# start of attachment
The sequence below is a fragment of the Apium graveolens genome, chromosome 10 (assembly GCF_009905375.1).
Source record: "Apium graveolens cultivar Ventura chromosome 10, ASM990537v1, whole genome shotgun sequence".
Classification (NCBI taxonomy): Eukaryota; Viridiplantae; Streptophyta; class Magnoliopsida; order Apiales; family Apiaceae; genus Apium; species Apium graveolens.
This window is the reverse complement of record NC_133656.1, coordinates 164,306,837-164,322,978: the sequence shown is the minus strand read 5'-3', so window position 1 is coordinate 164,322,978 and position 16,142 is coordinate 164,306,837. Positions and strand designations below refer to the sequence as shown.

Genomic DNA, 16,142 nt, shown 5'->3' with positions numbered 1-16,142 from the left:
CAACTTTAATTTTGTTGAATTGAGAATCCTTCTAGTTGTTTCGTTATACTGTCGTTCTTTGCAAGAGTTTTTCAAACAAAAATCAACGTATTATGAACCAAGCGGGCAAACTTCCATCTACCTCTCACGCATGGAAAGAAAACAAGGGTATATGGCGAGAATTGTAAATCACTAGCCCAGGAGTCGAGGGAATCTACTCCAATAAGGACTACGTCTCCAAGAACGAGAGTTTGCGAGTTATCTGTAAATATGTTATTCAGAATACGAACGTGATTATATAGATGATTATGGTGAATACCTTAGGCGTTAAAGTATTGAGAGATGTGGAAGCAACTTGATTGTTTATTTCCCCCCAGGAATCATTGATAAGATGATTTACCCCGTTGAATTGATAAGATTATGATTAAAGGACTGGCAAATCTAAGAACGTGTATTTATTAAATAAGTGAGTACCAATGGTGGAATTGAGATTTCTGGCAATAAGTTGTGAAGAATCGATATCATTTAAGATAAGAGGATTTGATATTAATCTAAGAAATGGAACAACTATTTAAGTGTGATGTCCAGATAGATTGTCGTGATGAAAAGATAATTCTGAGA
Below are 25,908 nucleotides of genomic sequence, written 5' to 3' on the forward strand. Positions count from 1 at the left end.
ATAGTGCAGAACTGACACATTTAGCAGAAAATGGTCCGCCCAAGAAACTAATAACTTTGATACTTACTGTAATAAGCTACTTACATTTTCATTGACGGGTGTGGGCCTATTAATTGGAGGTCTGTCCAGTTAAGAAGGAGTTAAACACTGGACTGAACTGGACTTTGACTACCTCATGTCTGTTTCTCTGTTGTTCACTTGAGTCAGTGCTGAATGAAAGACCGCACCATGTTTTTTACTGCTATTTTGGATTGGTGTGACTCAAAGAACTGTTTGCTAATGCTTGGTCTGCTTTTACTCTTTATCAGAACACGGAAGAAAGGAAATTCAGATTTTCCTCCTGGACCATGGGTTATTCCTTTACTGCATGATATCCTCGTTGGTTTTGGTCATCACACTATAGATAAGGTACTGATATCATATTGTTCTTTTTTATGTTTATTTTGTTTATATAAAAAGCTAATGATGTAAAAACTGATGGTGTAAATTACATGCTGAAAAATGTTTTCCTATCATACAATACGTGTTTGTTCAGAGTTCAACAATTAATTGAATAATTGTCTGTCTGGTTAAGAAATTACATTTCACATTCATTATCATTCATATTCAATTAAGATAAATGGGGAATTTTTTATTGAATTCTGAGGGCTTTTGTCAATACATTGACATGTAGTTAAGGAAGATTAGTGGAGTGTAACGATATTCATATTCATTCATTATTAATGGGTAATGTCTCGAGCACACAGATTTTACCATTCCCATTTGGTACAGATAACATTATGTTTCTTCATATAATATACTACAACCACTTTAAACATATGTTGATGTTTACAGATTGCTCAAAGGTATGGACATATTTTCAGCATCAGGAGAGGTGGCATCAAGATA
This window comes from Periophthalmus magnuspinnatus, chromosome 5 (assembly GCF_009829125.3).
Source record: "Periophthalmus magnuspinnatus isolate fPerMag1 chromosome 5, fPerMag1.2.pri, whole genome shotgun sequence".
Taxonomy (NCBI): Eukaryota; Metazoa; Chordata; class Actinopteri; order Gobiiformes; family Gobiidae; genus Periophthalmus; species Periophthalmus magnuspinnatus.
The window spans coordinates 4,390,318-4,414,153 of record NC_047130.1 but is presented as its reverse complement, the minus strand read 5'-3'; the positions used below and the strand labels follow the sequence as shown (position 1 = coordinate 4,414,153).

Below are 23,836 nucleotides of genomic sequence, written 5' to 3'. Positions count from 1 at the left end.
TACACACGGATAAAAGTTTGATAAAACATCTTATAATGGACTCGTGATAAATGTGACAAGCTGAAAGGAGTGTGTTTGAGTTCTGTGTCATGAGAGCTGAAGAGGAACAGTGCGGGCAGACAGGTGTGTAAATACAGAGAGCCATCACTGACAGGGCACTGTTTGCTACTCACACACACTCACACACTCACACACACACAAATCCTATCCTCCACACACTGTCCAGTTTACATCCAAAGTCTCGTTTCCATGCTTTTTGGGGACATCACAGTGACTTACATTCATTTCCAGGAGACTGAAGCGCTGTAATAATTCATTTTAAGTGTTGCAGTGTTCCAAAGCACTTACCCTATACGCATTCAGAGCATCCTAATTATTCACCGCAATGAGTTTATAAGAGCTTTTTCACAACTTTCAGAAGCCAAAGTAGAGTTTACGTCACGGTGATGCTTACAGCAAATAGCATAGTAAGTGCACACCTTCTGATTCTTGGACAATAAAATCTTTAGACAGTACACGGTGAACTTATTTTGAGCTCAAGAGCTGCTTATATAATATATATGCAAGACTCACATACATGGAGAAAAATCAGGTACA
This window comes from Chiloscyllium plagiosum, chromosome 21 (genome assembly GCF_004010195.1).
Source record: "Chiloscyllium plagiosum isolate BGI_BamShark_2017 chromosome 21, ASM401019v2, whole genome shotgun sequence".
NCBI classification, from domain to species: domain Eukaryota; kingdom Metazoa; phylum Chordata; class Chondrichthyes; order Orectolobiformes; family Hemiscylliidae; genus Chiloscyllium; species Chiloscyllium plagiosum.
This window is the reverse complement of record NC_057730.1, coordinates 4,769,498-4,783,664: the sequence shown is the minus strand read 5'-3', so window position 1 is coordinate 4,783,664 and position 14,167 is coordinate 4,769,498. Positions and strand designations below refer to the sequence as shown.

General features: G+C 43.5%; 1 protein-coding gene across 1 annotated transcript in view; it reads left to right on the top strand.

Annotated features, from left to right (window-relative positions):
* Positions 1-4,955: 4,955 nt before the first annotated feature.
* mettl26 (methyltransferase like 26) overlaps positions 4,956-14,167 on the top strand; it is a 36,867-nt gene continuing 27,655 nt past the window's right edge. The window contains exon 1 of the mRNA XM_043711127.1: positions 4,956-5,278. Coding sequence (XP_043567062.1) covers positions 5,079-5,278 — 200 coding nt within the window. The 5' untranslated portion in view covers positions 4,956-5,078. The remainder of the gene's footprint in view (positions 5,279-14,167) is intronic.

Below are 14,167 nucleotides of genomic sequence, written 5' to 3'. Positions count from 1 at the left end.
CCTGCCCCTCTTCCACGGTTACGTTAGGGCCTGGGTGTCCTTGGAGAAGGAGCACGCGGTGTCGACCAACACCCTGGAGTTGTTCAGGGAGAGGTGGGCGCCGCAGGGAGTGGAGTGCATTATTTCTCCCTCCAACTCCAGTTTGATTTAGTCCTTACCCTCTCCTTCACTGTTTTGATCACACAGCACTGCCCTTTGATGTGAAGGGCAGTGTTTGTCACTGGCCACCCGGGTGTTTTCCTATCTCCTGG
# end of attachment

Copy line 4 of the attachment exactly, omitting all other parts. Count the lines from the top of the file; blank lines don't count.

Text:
This window is the reverse complement of record NC_133656.1, coordinates 164,306,837-164,322,978: the sequence shown is the minus strand read 5'-3', so window position 1 is coordinate 164,322,978 and position 16,142 is coordinate 164,306,837. Positions and strand designations below refer to the sequence as shown.